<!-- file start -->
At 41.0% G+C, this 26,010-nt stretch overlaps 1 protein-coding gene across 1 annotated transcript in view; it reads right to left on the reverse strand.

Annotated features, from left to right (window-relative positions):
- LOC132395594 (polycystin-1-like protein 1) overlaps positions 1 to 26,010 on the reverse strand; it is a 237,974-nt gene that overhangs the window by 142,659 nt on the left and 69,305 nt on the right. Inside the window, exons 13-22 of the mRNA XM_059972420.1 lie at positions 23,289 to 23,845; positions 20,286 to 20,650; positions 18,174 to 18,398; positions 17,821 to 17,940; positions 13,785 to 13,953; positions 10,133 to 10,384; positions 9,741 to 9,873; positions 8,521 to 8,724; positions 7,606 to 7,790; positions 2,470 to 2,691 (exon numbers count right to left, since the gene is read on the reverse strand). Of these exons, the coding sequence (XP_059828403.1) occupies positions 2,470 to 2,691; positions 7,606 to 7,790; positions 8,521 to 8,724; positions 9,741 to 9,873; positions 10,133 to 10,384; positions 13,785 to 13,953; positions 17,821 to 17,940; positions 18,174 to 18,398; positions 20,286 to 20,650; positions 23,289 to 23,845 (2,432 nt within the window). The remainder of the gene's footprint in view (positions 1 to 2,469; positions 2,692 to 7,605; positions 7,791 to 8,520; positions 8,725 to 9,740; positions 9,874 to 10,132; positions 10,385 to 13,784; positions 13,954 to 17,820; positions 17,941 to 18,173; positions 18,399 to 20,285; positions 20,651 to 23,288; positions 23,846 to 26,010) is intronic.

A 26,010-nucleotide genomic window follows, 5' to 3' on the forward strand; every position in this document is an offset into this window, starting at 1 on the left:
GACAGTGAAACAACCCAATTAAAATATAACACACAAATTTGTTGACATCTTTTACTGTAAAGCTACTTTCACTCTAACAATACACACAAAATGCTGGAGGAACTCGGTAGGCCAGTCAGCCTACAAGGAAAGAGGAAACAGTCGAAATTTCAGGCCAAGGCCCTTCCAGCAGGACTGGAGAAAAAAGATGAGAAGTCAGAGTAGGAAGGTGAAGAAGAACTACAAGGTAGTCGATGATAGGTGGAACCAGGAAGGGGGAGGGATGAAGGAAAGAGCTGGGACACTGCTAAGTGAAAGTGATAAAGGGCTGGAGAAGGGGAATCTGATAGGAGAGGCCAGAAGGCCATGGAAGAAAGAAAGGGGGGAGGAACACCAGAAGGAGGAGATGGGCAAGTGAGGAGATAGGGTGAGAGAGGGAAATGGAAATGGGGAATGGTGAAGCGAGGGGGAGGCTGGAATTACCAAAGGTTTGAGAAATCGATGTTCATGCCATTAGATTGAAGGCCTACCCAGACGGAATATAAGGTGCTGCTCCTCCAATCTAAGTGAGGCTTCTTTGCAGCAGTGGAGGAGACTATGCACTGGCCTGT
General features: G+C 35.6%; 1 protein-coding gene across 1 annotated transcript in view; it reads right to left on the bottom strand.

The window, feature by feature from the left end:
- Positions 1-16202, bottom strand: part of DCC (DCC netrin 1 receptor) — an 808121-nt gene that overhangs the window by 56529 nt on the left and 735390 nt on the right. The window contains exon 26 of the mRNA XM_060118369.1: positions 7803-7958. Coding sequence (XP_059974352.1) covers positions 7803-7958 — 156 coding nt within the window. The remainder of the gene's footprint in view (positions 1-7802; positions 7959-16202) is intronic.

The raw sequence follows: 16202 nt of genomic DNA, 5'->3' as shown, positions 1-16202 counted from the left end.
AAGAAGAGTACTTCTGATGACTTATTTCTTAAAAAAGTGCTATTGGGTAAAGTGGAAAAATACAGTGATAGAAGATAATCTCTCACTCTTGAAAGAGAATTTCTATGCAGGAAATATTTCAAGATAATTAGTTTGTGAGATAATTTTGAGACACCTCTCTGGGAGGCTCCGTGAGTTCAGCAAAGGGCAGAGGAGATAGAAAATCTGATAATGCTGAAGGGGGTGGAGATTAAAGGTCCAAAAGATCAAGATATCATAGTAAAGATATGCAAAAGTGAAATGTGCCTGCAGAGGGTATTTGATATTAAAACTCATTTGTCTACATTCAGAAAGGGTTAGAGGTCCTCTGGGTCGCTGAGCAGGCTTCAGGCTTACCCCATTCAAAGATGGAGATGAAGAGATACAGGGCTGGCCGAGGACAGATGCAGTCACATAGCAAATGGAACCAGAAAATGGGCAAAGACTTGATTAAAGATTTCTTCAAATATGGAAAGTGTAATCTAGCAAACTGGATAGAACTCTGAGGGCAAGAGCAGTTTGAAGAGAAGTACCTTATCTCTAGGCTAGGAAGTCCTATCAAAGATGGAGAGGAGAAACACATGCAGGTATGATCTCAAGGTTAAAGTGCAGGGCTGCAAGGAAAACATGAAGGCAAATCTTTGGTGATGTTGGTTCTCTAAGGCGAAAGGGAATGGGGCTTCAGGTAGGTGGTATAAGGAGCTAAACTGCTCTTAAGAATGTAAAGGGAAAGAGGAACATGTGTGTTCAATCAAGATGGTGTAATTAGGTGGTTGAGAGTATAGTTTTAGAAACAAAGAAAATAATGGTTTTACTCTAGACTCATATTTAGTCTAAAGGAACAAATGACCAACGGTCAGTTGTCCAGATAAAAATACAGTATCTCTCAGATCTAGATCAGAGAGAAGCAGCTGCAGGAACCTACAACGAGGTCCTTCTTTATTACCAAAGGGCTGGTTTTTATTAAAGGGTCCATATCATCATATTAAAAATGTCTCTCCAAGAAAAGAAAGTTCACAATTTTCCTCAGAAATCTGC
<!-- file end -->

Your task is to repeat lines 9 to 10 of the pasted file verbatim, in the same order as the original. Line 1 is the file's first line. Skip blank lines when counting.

The raw sequence follows: 16202 nt of genomic DNA, 5'->3' as shown, positions 1-16202 counted from the left end.
AAGAAGAGTACTTCTGATGACTTATTTCTTAAAAAAGTGCTATTGGGTAAAGTGGAAAAATACAGTGATAGAAGATAATCTCTCACTCTTGAAAGAGAATTTCTATGCAGGAAATATTTCAAGATAATTAGTTTGTGAGATAATTTTGAGACACCTCTCTGGGAGGCTCCGTGAGTTCAGCAAAGGGCAGAGGAGATAGAAAATCTGATAATGCTGAAGGGGGTGGAGATTAAAGGTCCAAAAGATCAAGATATCATAGTAAAGATATGCAAAAGTGAAATGTGCCTGCAGAGGGTATTTGATATTAAAACTCATTTGTCTACATTCAGAAAGGGTTAGAGGTCCTCTGGGTCGCTGAGCAGGCTTCAGGCTTACCCCATTCAAAGATGGAGATGAAGAGATACAGGGCTGGCCGAGGACAGATGCAGTCACATAGCAAATGGAACCAGAAAATGGGCAAAGACTTGATTAAAGATTTCTTCAAATATGGAAAGTGTAATCTAGCAAACTGGATAGAACTCTGAGGGCAAGAGCAGTTTGAAGAGAAGTACCTTATCTCTAGGCTAGGAAGTCCTATCAAAGATGGAGAGGAGAAACACATGCAGGTATGATCTCAAGGTTAAAGTGCAGGGCTGCAAGGAAAACATGAAGGCAAATCTTTGGTGATGTTGGTTCTCTAAGGCGAAAGGGAATGGGGCTTCAGGTAGGTGGTATAAGGAGCTAAACTGCTCTTAAGAATGTAAAGGGAAAGAGGAACATGTGTGTTCAATCAAGATGGTGTAATTAGGTGGTTGAGAGTATAGTTTTAGAAACAAAGAAAATAATGGTTTTACTCTAGACTCATATTTAGTCTAAAGGAACAAATGACCAACGGTCAGTTGTCCAGATAAAAATACAGTATCTCTCAGATCTAGATCAGAGAGAAGCAGCTGCAGGAACCTACAACGAGGTCCTTCTTTATTACCAAAGGGCTGGTTTTTATTAAAGGGTCCATATCATCATATTAAAAATGTCTCTCCAAGAAAAGAAAGTTCACAATTTTCCTCAGAAATCTGC